Friday, July 26, 2013

Music for St. James: Joby Talbot's Path of Miracles

Joby Talbot is one of many rising composers in 21st century England, but he is perhaps distinguished from the rest by an uncommon versatility. Having written music in a variety of styles, including pop, for films, orchestra, chorus, and dance, he is a living reproof of the old adage that the jack of all trades is the master of none.

I came to know Talbot's music by hearing his Path of Miracles, which was commissioned by Tenebrae under the direction of Nigel Short. Written for a cappella chorus, it tells the story of the pilgrims who made their way to Santiago de Compostella, using texts from the Codex Callistinus, other Galician texts, and the work of Robert Dickinson. The work offers something of a rapprochement between modernism and traditionalism, making tuneful melodies but also using the singers for instrumental sound effects, along with minimalist developmental techniques at the micro level while the piece has definite formal direction. Talbot leaves no one in the dark about where the climax of the piece is, and it's a thrilling moment when Jacobsland comes into view.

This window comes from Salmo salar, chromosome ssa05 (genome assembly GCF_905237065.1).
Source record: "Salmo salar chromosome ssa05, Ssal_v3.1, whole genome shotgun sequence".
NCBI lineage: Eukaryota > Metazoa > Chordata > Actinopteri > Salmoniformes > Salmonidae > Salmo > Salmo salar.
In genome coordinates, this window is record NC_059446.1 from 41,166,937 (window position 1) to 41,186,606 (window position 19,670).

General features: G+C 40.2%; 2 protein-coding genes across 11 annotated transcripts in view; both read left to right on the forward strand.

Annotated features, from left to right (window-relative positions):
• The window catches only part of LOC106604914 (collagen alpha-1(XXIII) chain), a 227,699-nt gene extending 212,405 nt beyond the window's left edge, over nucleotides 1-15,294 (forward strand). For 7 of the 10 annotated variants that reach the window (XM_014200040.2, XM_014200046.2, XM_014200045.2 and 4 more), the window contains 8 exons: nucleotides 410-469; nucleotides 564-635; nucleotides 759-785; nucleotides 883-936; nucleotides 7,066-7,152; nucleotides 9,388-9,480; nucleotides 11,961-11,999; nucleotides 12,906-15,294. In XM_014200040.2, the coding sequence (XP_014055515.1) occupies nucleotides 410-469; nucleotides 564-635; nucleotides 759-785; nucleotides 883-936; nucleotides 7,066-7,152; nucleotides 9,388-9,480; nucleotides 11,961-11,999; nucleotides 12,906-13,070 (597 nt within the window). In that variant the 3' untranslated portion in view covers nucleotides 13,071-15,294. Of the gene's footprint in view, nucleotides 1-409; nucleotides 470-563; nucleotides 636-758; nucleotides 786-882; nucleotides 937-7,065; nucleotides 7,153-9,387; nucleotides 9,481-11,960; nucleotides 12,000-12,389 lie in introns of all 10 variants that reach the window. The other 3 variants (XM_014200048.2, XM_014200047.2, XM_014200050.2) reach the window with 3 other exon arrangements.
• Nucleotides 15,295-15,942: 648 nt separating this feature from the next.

The libretto makes use of several languages and includes a particularly interesting phrase, Eultreya esuseya, which for all intents and purposes is untranslatable. Eultreya in modern Spanish means "persevere," but as for esuseya, scholars are left wondering as to its meaning. Notes that I have from a performance by The Crossing indicate that this second word may refer to God. It seems safe to say that this is a slogan of encouragement, one that I often think of during a long run.

This piece is best heard with the video presentation that goes along with it. Like all curmudgeons, I generally eschew multimedia presentations, but this one is worth it. At the very least, you'll want to get your hands on the text in order to fully understand the piece.

I don't know if Joby Talbot has written any sacred music, strictly speaking, but it would be thrilling to find out that he has written a Mass, or even a motet or anthem, that sounds like this. It might offer an interesting moment of agreement between people of widely divergent musical inclinations.
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